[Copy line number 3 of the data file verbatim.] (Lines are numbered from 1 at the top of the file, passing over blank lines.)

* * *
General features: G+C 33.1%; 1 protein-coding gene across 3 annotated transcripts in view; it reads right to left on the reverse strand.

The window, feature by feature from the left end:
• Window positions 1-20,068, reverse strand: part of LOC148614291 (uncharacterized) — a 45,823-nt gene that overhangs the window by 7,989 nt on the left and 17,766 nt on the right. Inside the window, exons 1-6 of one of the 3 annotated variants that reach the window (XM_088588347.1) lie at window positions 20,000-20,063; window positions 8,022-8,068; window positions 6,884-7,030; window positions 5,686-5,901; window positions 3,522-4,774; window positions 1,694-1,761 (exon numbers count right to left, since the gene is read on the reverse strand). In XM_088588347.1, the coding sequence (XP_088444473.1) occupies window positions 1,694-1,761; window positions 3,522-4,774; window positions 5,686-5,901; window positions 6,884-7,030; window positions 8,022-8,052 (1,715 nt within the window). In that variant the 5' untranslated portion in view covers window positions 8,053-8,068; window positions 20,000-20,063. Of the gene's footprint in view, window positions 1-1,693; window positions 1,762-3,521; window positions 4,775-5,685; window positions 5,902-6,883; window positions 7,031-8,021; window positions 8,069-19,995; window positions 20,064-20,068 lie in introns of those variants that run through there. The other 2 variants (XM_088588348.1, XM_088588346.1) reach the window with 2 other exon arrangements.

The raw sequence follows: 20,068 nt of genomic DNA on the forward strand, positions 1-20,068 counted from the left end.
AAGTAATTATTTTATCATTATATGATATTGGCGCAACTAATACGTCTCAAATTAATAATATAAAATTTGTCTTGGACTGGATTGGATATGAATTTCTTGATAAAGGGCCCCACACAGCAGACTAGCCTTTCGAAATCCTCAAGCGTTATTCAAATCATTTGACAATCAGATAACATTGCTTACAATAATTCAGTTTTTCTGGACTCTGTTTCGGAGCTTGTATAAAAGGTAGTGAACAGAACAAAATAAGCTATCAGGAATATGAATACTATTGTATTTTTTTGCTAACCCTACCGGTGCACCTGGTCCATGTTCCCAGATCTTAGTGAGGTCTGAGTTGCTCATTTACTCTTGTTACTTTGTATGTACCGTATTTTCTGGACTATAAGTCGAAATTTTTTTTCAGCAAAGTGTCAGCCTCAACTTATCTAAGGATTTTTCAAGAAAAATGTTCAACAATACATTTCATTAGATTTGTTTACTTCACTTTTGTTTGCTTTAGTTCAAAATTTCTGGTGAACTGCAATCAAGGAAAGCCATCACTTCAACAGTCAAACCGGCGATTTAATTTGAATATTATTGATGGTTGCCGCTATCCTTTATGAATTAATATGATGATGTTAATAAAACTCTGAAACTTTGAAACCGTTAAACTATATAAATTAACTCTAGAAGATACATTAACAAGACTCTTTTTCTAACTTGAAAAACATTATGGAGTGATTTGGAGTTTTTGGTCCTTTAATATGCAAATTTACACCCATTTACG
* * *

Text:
• Window positions 1-20,068, reverse strand: part of LOC148614291 (uncharacterized) — a 45,823-nt gene that overhangs the window by 7,989 nt on the left and 17,766 nt on the right. Inside the window, exons 1-6 of one of the 3 annotated variants that reach the window (XM_088588347.1) lie at window positions 20,000-20,063; window positions 8,022-8,068; window positions 6,884-7,030; window positions 5,686-5,901; window positions 3,522-4,774; window positions 1,694-1,761 (exon numbers count right to left, since the gene is read on the reverse strand). In XM_088588347.1, the coding sequence (XP_088444473.1) occupies window positions 1,694-1,761; window positions 3,522-4,774; window positions 5,686-5,901; window positions 6,884-7,030; window positions 8,022-8,052 (1,715 nt within the window). In that variant the 5' untranslated portion in view covers window positions 8,053-8,068; window positions 20,000-20,063. Of the gene's footprint in view, window positions 1-1,693; window positions 1,762-3,521; window positions 4,775-5,685; window positions 5,902-6,883; window positions 7,031-8,021; window positions 8,069-19,995; window positions 20,064-20,068 lie in introns of those variants that run through there. The other 2 variants (XM_088588348.1, XM_088588346.1) reach the window with 2 other exon arrangements.